Winter cycling? Altoona biker Doug McCloskey shares his top tips.

“Off the Beaten Path” is sponsored by the City of Altoona.

Have you ever looked out the window on a frigid January morning, watched a group of cyclists roll down the street, and thought to yourself:

Am I missing something, or are those people insane?

While we can’t speak to the sanity of our local cyclists, we can confirm that you are, in fact, missing something. In a season when most of us are stuck inside, winter cycling is a great way to get out and explore the community. It may be chilly, but it’s worth it. The local trails and nature preserves are beautiful in the winter, and a ride through the woods on a brisk morning—when many of the trails are vacant—is seriously Zen.

With that said, winter cycling has a bit of a learning curve, and you’ll want to make sure you have the right bike and gear before you head out the door.

To help you get started, we sat down with Altoona resident Doug McCloskey—a member of the Altoona Road Riders bike club, who has been riding for 25 years—to learn his top tips for winter cycling.

Here’s what you should know before you go:

Preparing Your Bike

  • Buy studded tires. It makes a huge difference because of the freeze-thaw issue in Iowa. (Snowmelt tends to cover trails and pavement, then freezes overnight.) You can get these pretty much anywhere you get a bike.
  • Brake levers can get especially cold. Try covering them in hockey tape or surgical tubing.
  • Get carbon handlebars—carbon doesn’t get as cold as aluminum or steel.
  • During the winter, most riders use flat pedals to get their feet off the ice. I like using clip-less pedals. But, when it dips below zero, I’m riding with flat pedals and boots.
  • Most people use fat-tire or mountain bikes in the winter. I don’t know many people who ride with road bikes this time of year. Plus, fat-tire bikes are a lot of fun!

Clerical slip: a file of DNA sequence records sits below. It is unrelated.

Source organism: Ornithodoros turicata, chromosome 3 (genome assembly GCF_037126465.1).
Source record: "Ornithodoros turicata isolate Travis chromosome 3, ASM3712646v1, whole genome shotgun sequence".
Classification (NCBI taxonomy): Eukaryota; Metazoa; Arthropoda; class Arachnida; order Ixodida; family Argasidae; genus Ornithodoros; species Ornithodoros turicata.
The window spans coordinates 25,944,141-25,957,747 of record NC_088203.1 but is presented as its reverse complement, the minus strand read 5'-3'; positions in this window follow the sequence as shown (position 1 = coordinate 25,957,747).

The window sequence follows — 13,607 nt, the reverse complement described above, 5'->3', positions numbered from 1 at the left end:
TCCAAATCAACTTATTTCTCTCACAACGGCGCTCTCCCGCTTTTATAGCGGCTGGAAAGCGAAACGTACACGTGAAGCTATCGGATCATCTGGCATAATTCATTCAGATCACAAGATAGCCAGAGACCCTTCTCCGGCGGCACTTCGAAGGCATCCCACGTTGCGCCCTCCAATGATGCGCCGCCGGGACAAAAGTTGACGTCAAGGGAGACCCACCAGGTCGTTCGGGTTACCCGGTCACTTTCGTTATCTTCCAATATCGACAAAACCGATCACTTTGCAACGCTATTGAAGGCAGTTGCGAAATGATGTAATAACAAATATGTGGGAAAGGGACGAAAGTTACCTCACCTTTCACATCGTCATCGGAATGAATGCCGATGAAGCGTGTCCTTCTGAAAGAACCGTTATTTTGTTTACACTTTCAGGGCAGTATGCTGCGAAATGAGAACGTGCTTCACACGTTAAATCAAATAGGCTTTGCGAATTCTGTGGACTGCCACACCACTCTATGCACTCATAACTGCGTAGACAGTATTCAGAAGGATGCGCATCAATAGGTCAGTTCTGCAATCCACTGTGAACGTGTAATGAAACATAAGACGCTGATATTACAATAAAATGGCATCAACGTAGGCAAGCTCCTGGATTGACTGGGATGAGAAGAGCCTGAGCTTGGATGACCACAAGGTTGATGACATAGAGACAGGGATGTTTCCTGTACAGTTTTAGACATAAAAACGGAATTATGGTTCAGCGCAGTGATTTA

• During the winter, it’s especially important to keep your bike chain clean and lubed because of all the salt and water. People who drive with their bike on the back of their car should look out for this. Moisture and salt can cause your bike to rust pretty fast.

Getting the Ride Gear

  • I’ve been doing this for 25 years, and I’ve learned that you really shouldn’t go cheap with winter gear. Brands like Craft, Pearl Izumi and 45 North are expensive, but they’re high-quality.
  • Get a set of good Pogies (large covers that wrap around your hands and the bike handles). You just need something to protect your hands from the wind, and most gloves aren’t enough.
  • During the winter, I wear a Balaclava beneath a regular bike helmet. When it’s really cold, below zero, I switch to a snowboard helmet.
  • For most people, the biggest challenge is keeping your feet and hands warm. For hands, I recommend lobster-style gloves (with three slots total: two slots for two fingers each, one slot for the thumb). In really cold weather, I switch to mittens to keep my fingers together.
  • As for feet, I use my clipped-in shoes and two pairs of socks (one thin layer of Merino wool beneath one thicker layer). My winter cycling shoes are 1.5 sizes bigger than my normal size, so I can fit multiple pairs of socks. In sub-zero temps, I use toe-warmers. You can put the first layer of socks on with the warmer on top, then add the second layer, followed by boots.
  • To keep your body warm, try layering. I recommend wearing something breathable, along with two layers of Merino wool, a good cycling jacket that will break the wind and running tights. If it’s below freezing, try outdoor winter cycling pants—but make sure you purchase the kind that’s designed for below-freezing temps.
  • You want something to protect your eyes from tree branches and debris. I recommend safety glasses. They offer the same type of protection as goggles, but they don’t fog.
  • A lot of people wear boots when riding during the winter. I recommend something lighter that keeps you dry and warm.

A Few More Tips…

  • Start cold. This may sound strange, but you don’t want to be warm when you start riding. If you’re warm at the beginning, you’ll be sweating like crazy later.
  • Some of the best winter riding is at night. Just make sure you have a good light.
  • When you’re in Altoona, try biking on the trails down to Pleasant Hill; just watch out for ice on the trail. I also like riding on trails behind the Des Moines Art Center, as well as the trails up towards Johnston (North of I-80, off Beaver Road).

With several major trails running right through our community—as well as Rasmussen Bike Shop, where you can get all the gear you need—Altoona is a great place for a winter cycling adventure!

Discover more outdoor fun in Altoona here.